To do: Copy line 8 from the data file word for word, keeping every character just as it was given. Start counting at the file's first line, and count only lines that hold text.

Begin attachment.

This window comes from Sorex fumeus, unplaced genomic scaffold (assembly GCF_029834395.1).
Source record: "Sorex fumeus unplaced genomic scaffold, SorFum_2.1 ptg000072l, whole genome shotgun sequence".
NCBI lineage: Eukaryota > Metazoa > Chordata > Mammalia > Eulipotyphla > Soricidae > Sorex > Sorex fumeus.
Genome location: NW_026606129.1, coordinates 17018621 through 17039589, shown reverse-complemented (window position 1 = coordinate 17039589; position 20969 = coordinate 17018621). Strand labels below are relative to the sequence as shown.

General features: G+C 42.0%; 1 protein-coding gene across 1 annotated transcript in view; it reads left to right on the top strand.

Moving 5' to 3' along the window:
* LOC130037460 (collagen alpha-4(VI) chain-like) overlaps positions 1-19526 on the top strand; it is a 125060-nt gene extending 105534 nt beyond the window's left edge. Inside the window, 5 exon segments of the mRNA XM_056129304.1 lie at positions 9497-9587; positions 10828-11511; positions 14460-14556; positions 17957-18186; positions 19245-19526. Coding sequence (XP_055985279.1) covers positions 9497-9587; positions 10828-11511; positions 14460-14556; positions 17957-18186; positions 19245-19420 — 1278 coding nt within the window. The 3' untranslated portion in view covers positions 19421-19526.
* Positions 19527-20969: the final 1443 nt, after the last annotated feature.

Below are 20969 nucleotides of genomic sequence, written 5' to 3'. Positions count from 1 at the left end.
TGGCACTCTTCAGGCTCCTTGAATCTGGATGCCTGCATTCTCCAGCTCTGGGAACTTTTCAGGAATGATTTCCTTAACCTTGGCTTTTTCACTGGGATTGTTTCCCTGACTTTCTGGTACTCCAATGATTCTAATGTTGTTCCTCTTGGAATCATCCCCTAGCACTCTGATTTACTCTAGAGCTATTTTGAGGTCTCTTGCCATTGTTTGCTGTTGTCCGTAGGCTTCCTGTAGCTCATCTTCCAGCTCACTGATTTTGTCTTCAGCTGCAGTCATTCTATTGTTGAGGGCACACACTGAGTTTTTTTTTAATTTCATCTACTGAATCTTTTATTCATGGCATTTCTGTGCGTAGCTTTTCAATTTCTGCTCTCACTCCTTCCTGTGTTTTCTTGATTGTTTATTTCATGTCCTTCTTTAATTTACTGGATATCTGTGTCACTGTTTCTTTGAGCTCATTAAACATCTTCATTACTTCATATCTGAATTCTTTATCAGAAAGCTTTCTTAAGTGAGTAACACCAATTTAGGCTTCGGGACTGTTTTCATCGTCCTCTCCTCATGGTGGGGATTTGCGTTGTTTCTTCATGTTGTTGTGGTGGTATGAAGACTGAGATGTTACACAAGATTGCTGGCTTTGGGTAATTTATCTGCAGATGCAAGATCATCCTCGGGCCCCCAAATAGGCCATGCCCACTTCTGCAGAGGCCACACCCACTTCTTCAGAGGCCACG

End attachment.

* Positions 19527-20969: the final 1443 nt, after the last annotated feature.